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September 13th, 2012 12:21 pm
The Right Way to Remember 9/11

At the University of Mobile’s Center for Leadership, I reflect on 9/11 and its lessons.

I wrote the piece and handed it in just before news came about the uprisings in northern Africa. As it turned out, these sentences were apropos:

Worse, some of our national leaders seem to misunderstand, to this day, what 9/11 was all about. These leaders still push forward some sort of moral semi-equivalency, in which they quickly zip through boilerplate language about how America was wronged on that day but then start listing all the ways we need to be more “sensitive” to the concerns of the rest of the world – concerns as expressed by world leaders who were not fairly elected by their own people, who do not allow their people the basic freedoms or human dignity that Americans take for granted, and who have never done a single thing to earn any level of sympathy, empathy, or respect.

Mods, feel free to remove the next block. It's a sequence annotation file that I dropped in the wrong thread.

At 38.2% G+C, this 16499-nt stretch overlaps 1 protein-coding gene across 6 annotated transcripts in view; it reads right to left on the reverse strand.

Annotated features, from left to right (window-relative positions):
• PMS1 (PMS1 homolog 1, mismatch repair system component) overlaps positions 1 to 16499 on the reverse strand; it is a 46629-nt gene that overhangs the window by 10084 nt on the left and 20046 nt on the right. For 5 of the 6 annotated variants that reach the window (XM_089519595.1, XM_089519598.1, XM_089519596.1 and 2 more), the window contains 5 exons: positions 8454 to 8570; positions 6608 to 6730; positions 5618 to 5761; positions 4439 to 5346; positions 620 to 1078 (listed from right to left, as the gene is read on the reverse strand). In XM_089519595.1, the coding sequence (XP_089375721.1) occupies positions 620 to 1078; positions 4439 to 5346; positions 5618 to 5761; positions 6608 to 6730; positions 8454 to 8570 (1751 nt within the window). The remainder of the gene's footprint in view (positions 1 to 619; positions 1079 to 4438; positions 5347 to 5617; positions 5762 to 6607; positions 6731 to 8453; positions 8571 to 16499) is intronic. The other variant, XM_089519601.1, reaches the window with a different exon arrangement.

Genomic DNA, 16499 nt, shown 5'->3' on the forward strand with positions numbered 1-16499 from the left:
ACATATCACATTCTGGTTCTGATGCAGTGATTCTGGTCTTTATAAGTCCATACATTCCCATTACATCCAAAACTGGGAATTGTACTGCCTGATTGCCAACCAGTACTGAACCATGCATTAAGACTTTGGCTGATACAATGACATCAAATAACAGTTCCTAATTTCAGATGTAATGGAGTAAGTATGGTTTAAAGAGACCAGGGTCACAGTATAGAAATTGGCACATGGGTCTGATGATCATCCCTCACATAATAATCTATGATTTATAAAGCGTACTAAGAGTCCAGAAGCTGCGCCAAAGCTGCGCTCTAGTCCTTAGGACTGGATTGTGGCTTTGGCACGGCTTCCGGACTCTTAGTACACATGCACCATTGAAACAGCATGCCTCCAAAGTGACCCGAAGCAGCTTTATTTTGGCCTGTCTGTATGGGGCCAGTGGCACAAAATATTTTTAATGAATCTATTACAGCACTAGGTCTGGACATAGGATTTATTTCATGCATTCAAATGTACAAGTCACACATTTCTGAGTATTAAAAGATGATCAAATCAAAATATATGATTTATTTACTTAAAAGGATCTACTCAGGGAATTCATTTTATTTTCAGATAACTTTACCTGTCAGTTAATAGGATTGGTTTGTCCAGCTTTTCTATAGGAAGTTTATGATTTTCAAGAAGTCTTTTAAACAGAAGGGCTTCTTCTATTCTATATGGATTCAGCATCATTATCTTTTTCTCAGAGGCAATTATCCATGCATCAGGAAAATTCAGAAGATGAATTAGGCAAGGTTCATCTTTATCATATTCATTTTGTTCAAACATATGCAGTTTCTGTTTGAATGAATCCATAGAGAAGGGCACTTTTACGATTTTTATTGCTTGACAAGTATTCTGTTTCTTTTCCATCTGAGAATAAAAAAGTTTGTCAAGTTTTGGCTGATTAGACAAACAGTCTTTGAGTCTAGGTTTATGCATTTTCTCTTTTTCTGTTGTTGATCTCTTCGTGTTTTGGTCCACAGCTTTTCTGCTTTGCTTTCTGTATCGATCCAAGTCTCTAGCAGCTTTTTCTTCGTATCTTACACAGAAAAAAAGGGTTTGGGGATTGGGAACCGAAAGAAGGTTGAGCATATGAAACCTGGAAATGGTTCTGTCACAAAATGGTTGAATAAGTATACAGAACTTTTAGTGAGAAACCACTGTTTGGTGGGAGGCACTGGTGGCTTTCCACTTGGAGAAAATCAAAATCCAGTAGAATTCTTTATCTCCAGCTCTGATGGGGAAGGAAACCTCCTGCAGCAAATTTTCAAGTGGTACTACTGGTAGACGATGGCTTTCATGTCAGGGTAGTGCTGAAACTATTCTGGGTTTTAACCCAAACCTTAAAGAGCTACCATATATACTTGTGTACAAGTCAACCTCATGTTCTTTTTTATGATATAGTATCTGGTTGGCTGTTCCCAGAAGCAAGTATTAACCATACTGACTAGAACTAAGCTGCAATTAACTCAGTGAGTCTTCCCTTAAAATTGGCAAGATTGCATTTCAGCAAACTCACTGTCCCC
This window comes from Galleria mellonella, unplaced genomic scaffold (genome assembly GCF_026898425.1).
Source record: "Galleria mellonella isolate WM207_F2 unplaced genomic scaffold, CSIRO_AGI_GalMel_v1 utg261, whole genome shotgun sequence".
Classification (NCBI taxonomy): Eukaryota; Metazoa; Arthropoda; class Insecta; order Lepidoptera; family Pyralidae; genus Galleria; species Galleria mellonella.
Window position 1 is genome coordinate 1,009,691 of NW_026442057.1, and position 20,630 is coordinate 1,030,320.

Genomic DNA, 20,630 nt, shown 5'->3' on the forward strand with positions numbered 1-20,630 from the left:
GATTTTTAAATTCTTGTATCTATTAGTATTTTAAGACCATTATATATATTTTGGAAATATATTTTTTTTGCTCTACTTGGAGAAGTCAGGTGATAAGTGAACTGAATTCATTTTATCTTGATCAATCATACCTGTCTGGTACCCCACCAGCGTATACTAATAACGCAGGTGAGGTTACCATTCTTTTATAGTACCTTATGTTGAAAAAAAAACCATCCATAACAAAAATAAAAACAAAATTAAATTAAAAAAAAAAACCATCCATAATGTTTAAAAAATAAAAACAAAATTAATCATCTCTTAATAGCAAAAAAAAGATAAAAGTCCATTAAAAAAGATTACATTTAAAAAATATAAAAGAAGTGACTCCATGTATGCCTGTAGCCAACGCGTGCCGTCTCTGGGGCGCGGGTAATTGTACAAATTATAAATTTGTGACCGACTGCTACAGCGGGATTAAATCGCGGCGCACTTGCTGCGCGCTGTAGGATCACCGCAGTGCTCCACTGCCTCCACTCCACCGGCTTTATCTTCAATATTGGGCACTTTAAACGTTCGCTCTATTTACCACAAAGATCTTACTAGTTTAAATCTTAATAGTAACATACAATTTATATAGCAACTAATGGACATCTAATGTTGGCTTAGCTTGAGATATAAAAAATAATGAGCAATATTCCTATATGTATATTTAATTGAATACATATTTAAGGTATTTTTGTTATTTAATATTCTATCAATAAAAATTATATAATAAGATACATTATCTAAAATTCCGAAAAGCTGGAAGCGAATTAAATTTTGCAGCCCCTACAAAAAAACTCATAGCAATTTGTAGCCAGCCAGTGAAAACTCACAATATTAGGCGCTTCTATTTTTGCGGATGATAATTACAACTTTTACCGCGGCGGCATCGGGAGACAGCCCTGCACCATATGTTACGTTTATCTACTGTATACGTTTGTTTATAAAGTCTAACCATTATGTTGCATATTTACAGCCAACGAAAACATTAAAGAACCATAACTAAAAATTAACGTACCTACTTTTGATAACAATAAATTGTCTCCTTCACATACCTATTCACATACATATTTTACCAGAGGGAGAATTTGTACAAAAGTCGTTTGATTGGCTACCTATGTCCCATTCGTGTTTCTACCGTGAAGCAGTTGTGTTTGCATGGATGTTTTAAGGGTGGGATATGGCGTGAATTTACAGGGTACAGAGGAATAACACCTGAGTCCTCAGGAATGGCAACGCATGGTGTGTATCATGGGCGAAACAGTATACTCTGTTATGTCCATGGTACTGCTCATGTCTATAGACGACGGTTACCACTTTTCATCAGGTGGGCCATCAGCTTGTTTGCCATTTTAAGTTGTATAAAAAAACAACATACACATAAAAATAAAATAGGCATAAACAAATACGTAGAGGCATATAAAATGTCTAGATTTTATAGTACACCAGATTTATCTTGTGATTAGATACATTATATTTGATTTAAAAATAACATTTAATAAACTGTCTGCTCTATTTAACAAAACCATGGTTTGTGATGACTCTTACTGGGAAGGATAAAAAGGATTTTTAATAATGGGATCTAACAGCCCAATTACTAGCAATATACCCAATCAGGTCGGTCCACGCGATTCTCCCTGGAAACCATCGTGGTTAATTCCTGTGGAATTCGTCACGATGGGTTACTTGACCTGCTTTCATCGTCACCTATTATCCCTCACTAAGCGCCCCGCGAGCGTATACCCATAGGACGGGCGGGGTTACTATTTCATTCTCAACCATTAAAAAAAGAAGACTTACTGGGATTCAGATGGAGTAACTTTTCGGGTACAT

This, of course, is a false equivalency. Our nation is better than other nations, because we do guarantee freedom and limit the powers of the government and of individual leaders within that government.

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